Pregnant women eligible for the COVID-19 booster vaccine urged to take up offer
The Royal College of Obstetricians and Gynaecologists (RCOG) is urging all pregnant women eligible for the COVID-19 booster vaccine to take up the offer. It comes as Public Health England announce a further 20,000 pregnant women have been vaccinated against COVID-19.1
So far, 81,532 of pregnant women have had one dose of the vaccine, with 65,579 of pregnant women having two doses. In recent months, there have been more unvaccinated pregnant women becoming seriously ill from COVID-19, particularly in their third trimester, and an increased number of women admitted to hospital and intensive care. The RCOG is recommending all pregnant women receive both doses of the either Pfizer or Moderna mRNA COVID-19 vaccine, and have the booster vaccine if they are eligible.
Earlier this week, the Joint Committee on Vaccination and Immunisation (JCVI) announced that certain groups will be offered the COVID-19 booster vaccination a minimum of six months after they received their second vaccine. These include those living in residential care homes for older adults, adults aged 50 years or over, frontline health and social care workers, all those aged 16 to 49 years with underlying health conditions that put them at higher risk of severe COVID-19; adult household contacts of immunosuppressed individuals.
The JCVI also advised that people can have both the COVID-19 booster vaccine and the flu jab at the same time.
Dr Edward Morris, President of the RCOG, said: “We’re pleased to see another 20,000 pregnant women have protected themselves and their baby from COVID-19 by having the vaccine. We want to reassure women that the vaccine is safe in pregnancy. We have real world data from the UK and US showing more than 200,000 people who are pregnant have had the vaccine and there haven’t been any safety concerns.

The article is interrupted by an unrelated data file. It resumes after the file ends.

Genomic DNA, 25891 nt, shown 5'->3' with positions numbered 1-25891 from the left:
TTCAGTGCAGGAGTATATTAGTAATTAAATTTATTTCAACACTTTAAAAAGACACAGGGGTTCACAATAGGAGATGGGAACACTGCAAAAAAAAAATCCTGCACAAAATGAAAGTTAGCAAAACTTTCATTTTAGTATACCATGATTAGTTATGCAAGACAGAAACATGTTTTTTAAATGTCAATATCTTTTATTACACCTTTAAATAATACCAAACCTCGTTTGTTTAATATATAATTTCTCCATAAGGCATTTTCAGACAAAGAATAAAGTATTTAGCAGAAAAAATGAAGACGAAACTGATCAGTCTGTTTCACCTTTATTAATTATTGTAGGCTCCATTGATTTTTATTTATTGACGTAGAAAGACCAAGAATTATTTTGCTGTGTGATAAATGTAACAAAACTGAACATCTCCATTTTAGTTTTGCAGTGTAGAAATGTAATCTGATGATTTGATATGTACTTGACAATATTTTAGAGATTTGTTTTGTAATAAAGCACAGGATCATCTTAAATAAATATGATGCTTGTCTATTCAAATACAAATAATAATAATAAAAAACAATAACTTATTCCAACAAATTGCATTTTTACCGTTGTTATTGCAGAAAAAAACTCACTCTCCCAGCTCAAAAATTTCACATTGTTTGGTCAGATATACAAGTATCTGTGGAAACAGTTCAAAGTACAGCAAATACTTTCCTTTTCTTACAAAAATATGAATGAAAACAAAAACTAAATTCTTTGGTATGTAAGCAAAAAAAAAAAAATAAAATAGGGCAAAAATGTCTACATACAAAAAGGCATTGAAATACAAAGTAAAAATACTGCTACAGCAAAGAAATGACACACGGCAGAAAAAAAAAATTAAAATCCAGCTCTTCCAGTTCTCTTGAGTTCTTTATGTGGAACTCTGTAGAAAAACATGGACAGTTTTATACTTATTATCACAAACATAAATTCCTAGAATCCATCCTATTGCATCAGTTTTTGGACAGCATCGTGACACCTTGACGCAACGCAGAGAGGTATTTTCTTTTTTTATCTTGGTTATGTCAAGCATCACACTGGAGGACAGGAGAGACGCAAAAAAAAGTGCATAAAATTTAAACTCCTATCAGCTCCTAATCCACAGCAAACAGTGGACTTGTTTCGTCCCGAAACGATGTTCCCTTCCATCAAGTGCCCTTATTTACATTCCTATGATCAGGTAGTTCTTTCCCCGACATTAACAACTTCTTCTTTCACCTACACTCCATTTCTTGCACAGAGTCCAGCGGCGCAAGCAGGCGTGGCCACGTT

“As we approach winter, we encourage eligible pregnant women to accept the offer of a COVID-19 booster jab. We also urge all pregnant women to have the flu jab this winter, which can be given alongside the COVID-19 vaccine. It is possible to get infected with flu and COVID-19 at the same time and this could make someone who is pregnant severely unwell.
“We look forward to working with the JCVI over the coming weeks to ensure pregnant women receive consistent advice around having their COVID-19 vaccine and booster.”
The JCVI has also confirmed that those who initially had two doses of the AstraZeneca vaccine and are now eligible for a booster, can have the Pfizer or Moderna vaccine for the third dose.
For media enquiries please contact the RCOG press office on +44 (0)7986 183167 or email firstname.lastname@example.org
Notes to Editors
- 1PHE publish figures for vaccine uptake in pregnant women every 4 weeks in its weekly surveillance reports. The latest figures were published in week 37 (page 8).
- We have an extensive Q&A section for pregnant women and their families on the RCOG website: www.rcog.org.uk/coronavirus-pregnancy
About the RCOG
The Royal College of Obstetricians and Gynaecologists is a medical charity that champions the provision of high quality women’s healthcare in the UK and beyond. It is dedicated to encouraging the study and advancing the science and practice of obstetrics and gynaecology. It does this through postgraduate medical education and training and the publication of clinical guidelines and reports on aspects of the specialty and service provision.